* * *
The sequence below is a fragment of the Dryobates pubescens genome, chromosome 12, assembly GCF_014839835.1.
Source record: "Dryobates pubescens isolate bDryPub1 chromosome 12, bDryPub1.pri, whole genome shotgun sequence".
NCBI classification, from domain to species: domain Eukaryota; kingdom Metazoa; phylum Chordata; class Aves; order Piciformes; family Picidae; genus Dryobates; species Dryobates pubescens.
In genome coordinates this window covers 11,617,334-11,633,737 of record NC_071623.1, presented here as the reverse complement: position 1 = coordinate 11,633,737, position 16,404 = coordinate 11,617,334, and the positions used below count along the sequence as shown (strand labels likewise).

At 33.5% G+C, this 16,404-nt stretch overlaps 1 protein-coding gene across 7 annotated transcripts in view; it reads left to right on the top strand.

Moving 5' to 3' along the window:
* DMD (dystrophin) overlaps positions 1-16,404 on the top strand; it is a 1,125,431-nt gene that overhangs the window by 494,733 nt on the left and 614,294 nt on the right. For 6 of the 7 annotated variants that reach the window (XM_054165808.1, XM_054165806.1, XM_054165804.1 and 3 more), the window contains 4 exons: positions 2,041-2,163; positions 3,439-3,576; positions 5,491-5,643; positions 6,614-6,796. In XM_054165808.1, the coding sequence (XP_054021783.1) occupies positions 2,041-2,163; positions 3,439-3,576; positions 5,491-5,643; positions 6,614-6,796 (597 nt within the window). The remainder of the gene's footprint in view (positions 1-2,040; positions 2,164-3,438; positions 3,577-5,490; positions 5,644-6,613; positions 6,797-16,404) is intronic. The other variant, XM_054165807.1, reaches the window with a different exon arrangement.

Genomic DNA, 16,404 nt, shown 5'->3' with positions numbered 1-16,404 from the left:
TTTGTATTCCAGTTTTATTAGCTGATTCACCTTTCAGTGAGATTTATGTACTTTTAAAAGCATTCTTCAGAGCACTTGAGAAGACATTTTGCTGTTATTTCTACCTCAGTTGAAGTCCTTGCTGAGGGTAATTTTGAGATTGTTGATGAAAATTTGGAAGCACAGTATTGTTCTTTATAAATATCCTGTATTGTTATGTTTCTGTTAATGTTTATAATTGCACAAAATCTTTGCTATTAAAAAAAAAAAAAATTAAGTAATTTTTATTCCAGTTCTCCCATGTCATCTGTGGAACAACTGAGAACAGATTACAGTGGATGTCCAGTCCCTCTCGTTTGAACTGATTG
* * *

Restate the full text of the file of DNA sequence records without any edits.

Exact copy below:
The sequence below is a fragment of the Dryobates pubescens genome, chromosome 12, assembly GCF_014839835.1.
Source record: "Dryobates pubescens isolate bDryPub1 chromosome 12, bDryPub1.pri, whole genome shotgun sequence".
NCBI classification, from domain to species: domain Eukaryota; kingdom Metazoa; phylum Chordata; class Aves; order Piciformes; family Picidae; genus Dryobates; species Dryobates pubescens.
In genome coordinates this window covers 11,617,334-11,633,737 of record NC_071623.1, presented here as the reverse complement: position 1 = coordinate 11,633,737, position 16,404 = coordinate 11,617,334, and the positions used below count along the sequence as shown (strand labels likewise).

At 33.5% G+C, this 16,404-nt stretch overlaps 1 protein-coding gene across 7 annotated transcripts in view; it reads left to right on the top strand.

Moving 5' to 3' along the window:
* DMD (dystrophin) overlaps positions 1-16,404 on the top strand; it is a 1,125,431-nt gene that overhangs the window by 494,733 nt on the left and 614,294 nt on the right. For 6 of the 7 annotated variants that reach the window (XM_054165808.1, XM_054165806.1, XM_054165804.1 and 3 more), the window contains 4 exons: positions 2,041-2,163; positions 3,439-3,576; positions 5,491-5,643; positions 6,614-6,796. In XM_054165808.1, the coding sequence (XP_054021783.1) occupies positions 2,041-2,163; positions 3,439-3,576; positions 5,491-5,643; positions 6,614-6,796 (597 nt within the window). The remainder of the gene's footprint in view (positions 1-2,040; positions 2,164-3,438; positions 3,577-5,490; positions 5,644-6,613; positions 6,797-16,404) is intronic. The other variant, XM_054165807.1, reaches the window with a different exon arrangement.

Genomic DNA, 16,404 nt, shown 5'->3' with positions numbered 1-16,404 from the left:
TTTGTATTCCAGTTTTATTAGCTGATTCACCTTTCAGTGAGATTTATGTACTTTTAAAAGCATTCTTCAGAGCACTTGAGAAGACATTTTGCTGTTATTTCTACCTCAGTTGAAGTCCTTGCTGAGGGTAATTTTGAGATTGTTGATGAAAATTTGGAAGCACAGTATTGTTCTTTATAAATATCCTGTATTGTTATGTTTCTGTTAATGTTTATAATTGCACAAAATCTTTGCTATTAAAAAAAAAAAAAATTAAGTAATTTTTATTCCAGTTCTCCCATGTCATCTGTGGAACAACTGAGAACAGATTACAGTGGATGTCCAGTCCCTCTCGTTTGAACTGATTG